3. Browser-to-Service

In the first section, we explored browser-to-browser messaging using local, i.e. browser-native, services and the Fluence network for message transport. In the second section, we developed a HelloWorld Wasm module and deployed it as a hosted service on the testnet peer 12D3KooWFEwNWcHqi9rtsmDhsYcDbRUCDXH84RC4FW6UfsFWaoHi with service id 1e740ce4-81f6-4dd4-9bed-8d86e9c2fa50 . We can now extend our browser-to-browser messaging application with our hosted service.

Let's navigate to the 3-browser-to-service directory in the VSCode terminal and install the dependencies:

npm install

And run the application with:

npm start

Which will open a new browser tab at http://localhost:3000 . Following the instructions, we connect to any one of the displayed relay ids, open another browser tab also at http://localhost:3000, select a relay and copy and paste the client peer id and relay id into corresponding fields in the first tab and press the say hello button.

Browser To Service Implementation

The result looks familiar, so what's different? Let's have a look at the Aqua file. Navigate to the aqua/getting_started.aqua file in your IDE:

getting-started.aqua

And let's work it from the top:

  • Import the Aqua standard library (1)

  • Provide the hosted service peer id (3) and service id (4)

  • Specify the HelloWorld struct interface binding (6-8) for the hosted service from the marine aqua export

  • Specify the HelloWorld interface and function binding (11-12) for the hosted service from the marine aqua export

  • Specify the HelloPeer interface and function binding (15-16) for the local service

  • Create the Aqua workflow function sayHello (18-29)

Before we dive into the sayHello function, let's look at why we still need a local service even though we deployed a hosted service. The reason for that lies in the need for the browser client to be able to consume the message sent from the other browser through the relay peer. With that out of the way, let's dig in:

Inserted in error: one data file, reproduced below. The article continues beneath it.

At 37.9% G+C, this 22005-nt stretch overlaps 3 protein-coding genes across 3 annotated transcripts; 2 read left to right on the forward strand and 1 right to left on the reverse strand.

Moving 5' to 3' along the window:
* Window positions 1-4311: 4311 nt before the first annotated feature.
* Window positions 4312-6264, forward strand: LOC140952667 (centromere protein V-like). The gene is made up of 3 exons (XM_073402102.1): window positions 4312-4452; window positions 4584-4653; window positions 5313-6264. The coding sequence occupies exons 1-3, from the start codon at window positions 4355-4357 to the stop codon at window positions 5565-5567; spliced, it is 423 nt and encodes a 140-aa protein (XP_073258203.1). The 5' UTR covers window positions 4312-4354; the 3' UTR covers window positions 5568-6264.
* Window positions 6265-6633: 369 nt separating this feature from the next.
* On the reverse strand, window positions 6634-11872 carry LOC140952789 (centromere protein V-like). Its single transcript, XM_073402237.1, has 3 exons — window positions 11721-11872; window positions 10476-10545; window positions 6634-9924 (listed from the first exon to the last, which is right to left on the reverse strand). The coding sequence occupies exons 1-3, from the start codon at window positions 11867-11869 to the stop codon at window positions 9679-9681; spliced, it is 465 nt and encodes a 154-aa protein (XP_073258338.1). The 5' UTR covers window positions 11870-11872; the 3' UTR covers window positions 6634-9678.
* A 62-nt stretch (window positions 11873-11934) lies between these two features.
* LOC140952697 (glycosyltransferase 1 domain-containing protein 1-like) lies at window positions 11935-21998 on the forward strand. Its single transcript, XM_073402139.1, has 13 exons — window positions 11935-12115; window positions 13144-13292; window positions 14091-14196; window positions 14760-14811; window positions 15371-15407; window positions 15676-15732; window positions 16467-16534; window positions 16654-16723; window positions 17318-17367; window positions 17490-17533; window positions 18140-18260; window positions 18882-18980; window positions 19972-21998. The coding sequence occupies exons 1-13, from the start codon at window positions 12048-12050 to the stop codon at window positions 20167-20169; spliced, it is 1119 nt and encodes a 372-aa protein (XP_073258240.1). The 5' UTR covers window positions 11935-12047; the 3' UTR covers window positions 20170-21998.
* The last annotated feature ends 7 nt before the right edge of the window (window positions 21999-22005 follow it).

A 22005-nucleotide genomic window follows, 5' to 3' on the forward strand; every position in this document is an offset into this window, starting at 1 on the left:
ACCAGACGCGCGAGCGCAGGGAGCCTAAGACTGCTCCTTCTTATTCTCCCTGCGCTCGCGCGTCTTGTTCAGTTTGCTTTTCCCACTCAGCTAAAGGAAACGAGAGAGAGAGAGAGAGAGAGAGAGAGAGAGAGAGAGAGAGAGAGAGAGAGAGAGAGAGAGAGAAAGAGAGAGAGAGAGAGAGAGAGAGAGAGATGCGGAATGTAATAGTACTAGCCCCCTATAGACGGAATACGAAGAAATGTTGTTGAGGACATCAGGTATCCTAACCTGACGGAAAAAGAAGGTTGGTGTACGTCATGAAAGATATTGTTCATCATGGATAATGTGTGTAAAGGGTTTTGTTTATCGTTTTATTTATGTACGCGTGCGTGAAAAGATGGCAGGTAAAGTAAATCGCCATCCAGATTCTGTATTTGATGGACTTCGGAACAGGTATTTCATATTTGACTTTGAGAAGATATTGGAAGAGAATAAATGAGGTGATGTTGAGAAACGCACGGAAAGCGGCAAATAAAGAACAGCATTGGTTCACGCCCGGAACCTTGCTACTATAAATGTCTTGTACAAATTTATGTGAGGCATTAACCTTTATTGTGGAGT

• The function signature (18) takes two arguments: targetPeerId, which is the client peer id of the other browser and the targetelayPeerId, which is the relay id -- both parameters are the values you copy and pasted from the second browser tab into the first browser tab

  • The first step is to call on the hosted service HelloWorld on the host peer helloWorldPeerId , which we specified in line 1

    • We bind the HelloWorld interface, on the peer helloWorldPeerId, i.e.,12D3KooWFEwNWcHqi9rtsmDhsYcDbRUCDXH84RC4FW6UfsFWaoHi, to the service id of the hosted service helloWorldServiceId , i.e. 1e740ce4-81f6-4dd4-9bed-8d86e9c2fa50, which takes the %init__peer__id% parameter, i.e., the peer id of the peer that initiated the request, and pushes the result into comp (20-22)

    • We now want to send a result back to the target browser (peer) (25-26) using the local service via the targetRelayPeerId in the background as a co routine.

    • Finally, we send the comp result to the initiating browser

A little more involved than our first example but we are again getting a lot done with very little code. Of course, there could be more than one hosted service in play and we could implement, for example, hosted spell checking, text formatting and so much more without much extra effort to express additional workflow logic in our Aqua script.

This brings us to the end of this quick start tutorial. We hope you are as excited as we are to put Aqua and the Fluence stack to work. To continue your Fluence journey, have a look at the remainder of this book, take a deep dive into Aqua with the Aqua book or dig into Marine and Aqua examples in the repo.